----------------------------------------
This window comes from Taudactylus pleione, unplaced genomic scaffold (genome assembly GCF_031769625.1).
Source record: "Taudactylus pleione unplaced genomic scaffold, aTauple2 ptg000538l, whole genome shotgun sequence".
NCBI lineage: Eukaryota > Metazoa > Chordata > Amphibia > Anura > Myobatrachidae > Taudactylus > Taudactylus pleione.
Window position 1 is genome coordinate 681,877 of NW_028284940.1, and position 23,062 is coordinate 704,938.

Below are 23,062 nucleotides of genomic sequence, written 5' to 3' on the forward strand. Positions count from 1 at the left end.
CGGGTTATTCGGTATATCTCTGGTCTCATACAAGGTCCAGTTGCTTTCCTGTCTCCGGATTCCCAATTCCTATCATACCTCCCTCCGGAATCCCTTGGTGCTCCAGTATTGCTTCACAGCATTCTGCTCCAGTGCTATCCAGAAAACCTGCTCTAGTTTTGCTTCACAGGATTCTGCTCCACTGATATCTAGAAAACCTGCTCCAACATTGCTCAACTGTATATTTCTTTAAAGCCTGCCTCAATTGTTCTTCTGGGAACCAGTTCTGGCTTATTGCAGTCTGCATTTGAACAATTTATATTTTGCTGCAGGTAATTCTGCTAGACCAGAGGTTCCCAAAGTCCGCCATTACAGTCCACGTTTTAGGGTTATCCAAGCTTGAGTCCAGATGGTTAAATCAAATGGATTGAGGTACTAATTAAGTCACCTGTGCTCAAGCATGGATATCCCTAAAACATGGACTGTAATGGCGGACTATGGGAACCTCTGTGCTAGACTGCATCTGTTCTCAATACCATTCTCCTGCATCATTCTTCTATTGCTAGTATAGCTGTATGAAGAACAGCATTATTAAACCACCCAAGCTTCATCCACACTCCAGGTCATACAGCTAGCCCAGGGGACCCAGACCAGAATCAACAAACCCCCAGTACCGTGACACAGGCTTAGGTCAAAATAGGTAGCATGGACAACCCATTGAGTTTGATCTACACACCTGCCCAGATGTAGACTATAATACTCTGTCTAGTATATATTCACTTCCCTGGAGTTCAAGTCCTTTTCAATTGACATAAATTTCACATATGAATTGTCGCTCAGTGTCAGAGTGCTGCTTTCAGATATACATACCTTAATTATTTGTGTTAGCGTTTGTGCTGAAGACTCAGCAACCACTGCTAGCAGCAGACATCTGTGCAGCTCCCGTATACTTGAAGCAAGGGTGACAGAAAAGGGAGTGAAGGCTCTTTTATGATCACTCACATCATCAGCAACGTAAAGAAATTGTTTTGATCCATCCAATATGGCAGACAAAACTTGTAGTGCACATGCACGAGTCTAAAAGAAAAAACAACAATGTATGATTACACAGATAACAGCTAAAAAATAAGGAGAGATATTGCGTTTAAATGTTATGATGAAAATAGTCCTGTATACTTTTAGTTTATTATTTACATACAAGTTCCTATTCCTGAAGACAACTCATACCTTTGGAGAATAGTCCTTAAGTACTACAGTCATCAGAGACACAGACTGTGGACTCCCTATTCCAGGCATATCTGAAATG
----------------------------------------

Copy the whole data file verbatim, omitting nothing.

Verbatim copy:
This window comes from Taudactylus pleione, unplaced genomic scaffold (genome assembly GCF_031769625.1).
Source record: "Taudactylus pleione unplaced genomic scaffold, aTauple2 ptg000538l, whole genome shotgun sequence".
NCBI lineage: Eukaryota > Metazoa > Chordata > Amphibia > Anura > Myobatrachidae > Taudactylus > Taudactylus pleione.
Window position 1 is genome coordinate 681,877 of NW_028284940.1, and position 23,062 is coordinate 704,938.

Below are 23,062 nucleotides of genomic sequence, written 5' to 3' on the forward strand. Positions count from 1 at the left end.
CGGGTTATTCGGTATATCTCTGGTCTCATACAAGGTCCAGTTGCTTTCCTGTCTCCGGATTCCCAATTCCTATCATACCTCCCTCCGGAATCCCTTGGTGCTCCAGTATTGCTTCACAGCATTCTGCTCCAGTGCTATCCAGAAAACCTGCTCTAGTTTTGCTTCACAGGATTCTGCTCCACTGATATCTAGAAAACCTGCTCCAACATTGCTCAACTGTATATTTCTTTAAAGCCTGCCTCAATTGTTCTTCTGGGAACCAGTTCTGGCTTATTGCAGTCTGCATTTGAACAATTTATATTTTGCTGCAGGTAATTCTGCTAGACCAGAGGTTCCCAAAGTCCGCCATTACAGTCCACGTTTTAGGGTTATCCAAGCTTGAGTCCAGATGGTTAAATCAAATGGATTGAGGTACTAATTAAGTCACCTGTGCTCAAGCATGGATATCCCTAAAACATGGACTGTAATGGCGGACTATGGGAACCTCTGTGCTAGACTGCATCTGTTCTCAATACCATTCTCCTGCATCATTCTTCTATTGCTAGTATAGCTGTATGAAGAACAGCATTATTAAACCACCCAAGCTTCATCCACACTCCAGGTCATACAGCTAGCCCAGGGGACCCAGACCAGAATCAACAAACCCCCAGTACCGTGACACAGGCTTAGGTCAAAATAGGTAGCATGGACAACCCATTGAGTTTGATCTACACACCTGCCCAGATGTAGACTATAATACTCTGTCTAGTATATATTCACTTCCCTGGAGTTCAAGTCCTTTTCAATTGACATAAATTTCACATATGAATTGTCGCTCAGTGTCAGAGTGCTGCTTTCAGATATACATACCTTAATTATTTGTGTTAGCGTTTGTGCTGAAGACTCAGCAACCACTGCTAGCAGCAGACATCTGTGCAGCTCCCGTATACTTGAAGCAAGGGTGACAGAAAAGGGAGTGAAGGCTCTTTTATGATCACTCACATCATCAGCAACGTAAAGAAATTGTTTTGATCCATCCAATATGGCAGACAAAACTTGTAGTGCACATGCACGAGTCTAAAAGAAAAAACAACAATGTATGATTACACAGATAACAGCTAAAAAATAAGGAGAGATATTGCGTTTAAATGTTATGATGAAAATAGTCCTGTATACTTTTAGTTTATTATTTACATACAAGTTCCTATTCCTGAAGACAACTCATACCTTTGGAGAATAGTCCTTAAGTACTACAGTCATCAGAGACACAGACTGTGGACTCCCTATTCCAGGCATATCTGAAATG